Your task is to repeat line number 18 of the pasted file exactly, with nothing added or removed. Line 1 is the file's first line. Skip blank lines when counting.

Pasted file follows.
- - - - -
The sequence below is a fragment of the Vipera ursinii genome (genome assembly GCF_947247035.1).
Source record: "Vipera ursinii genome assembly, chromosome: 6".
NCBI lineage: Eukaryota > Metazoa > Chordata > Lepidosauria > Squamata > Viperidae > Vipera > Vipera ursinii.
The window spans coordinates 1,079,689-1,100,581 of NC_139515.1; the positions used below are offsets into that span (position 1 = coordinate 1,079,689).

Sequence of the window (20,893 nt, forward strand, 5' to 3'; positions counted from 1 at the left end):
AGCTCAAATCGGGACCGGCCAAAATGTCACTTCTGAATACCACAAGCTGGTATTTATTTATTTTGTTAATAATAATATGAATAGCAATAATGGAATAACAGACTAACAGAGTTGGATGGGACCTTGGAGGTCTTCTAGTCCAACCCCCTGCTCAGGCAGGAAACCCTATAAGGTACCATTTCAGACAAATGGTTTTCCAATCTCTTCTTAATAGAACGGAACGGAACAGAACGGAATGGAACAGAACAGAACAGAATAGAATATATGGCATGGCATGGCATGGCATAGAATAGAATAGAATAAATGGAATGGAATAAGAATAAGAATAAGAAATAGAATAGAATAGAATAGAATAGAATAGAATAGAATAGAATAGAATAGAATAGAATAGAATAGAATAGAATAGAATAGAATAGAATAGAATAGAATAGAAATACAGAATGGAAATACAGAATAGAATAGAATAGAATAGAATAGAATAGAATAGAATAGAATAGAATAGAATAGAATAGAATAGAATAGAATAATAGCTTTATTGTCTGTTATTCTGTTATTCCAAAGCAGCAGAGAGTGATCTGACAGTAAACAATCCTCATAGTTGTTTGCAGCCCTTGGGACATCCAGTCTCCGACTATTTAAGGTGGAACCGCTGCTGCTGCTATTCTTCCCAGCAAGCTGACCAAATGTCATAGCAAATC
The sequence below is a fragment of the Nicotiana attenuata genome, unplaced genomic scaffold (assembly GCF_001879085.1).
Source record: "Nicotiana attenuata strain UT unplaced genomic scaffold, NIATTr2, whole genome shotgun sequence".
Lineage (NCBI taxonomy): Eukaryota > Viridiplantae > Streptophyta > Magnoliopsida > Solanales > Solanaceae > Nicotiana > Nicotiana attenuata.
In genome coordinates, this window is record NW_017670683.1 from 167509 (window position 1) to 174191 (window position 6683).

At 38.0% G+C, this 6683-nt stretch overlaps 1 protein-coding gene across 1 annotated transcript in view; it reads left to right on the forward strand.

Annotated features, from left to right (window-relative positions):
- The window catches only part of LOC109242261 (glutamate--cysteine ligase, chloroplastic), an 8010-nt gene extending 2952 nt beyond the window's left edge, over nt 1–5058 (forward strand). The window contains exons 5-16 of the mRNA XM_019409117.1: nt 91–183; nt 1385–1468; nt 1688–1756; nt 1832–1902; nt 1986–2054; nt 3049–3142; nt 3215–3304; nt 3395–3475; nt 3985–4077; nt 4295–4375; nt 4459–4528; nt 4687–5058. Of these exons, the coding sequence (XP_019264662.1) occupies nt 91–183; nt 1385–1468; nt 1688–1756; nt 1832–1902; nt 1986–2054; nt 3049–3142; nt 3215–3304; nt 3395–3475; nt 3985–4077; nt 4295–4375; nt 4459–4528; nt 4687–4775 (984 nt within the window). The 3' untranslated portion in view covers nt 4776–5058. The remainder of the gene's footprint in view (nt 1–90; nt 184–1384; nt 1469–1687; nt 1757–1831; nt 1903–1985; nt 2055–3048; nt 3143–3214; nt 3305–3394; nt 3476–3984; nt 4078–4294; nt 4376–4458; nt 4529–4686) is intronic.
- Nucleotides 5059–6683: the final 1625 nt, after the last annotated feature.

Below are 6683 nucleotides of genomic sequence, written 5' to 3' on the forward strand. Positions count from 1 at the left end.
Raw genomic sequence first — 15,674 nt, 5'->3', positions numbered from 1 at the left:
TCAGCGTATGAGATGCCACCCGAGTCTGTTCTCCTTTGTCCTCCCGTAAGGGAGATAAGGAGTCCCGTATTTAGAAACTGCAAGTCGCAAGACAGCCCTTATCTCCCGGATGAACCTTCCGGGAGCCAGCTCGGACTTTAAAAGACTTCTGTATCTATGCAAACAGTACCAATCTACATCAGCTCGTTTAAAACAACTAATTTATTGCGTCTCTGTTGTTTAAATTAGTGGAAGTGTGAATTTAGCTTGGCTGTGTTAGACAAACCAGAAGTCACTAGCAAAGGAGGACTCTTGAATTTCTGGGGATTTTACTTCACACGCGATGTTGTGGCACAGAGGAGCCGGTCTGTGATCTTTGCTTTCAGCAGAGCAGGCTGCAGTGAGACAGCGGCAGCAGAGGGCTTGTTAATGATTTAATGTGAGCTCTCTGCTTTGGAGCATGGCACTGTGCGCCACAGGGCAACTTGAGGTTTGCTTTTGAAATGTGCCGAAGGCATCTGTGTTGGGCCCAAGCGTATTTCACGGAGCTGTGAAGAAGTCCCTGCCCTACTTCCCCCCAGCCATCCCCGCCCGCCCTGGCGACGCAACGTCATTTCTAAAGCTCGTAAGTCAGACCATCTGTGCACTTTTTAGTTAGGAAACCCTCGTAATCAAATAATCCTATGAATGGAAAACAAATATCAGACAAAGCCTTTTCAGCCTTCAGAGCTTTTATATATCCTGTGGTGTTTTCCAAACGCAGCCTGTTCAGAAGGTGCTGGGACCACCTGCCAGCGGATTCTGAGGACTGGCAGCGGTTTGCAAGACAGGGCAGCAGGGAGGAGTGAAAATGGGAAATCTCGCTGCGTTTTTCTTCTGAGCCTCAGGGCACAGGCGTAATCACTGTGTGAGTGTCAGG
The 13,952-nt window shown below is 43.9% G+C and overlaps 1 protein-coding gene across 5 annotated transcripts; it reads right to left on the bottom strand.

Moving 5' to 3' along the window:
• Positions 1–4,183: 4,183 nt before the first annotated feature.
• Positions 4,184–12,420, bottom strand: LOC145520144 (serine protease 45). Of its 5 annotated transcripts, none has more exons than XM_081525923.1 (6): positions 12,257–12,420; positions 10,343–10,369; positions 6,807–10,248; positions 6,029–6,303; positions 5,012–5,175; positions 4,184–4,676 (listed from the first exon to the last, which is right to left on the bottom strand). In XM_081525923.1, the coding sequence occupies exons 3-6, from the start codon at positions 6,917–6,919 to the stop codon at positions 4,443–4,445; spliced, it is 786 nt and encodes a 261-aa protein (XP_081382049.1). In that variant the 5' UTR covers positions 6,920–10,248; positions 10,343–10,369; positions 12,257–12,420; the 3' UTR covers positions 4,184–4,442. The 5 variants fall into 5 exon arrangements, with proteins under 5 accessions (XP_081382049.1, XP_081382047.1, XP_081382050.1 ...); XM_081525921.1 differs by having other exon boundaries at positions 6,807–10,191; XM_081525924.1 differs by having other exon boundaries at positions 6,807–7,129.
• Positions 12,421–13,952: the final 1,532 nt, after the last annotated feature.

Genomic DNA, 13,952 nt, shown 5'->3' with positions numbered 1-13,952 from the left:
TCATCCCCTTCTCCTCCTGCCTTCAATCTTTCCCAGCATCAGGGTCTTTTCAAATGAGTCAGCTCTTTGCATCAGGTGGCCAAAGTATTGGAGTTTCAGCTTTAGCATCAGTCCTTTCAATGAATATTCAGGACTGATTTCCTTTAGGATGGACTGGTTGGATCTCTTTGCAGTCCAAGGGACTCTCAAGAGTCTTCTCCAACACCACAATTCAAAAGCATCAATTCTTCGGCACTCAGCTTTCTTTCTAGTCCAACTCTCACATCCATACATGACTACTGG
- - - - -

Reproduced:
The 13,952-nt window shown below is 43.9% G+C and overlaps 1 protein-coding gene across 5 annotated transcripts; it reads right to left on the bottom strand.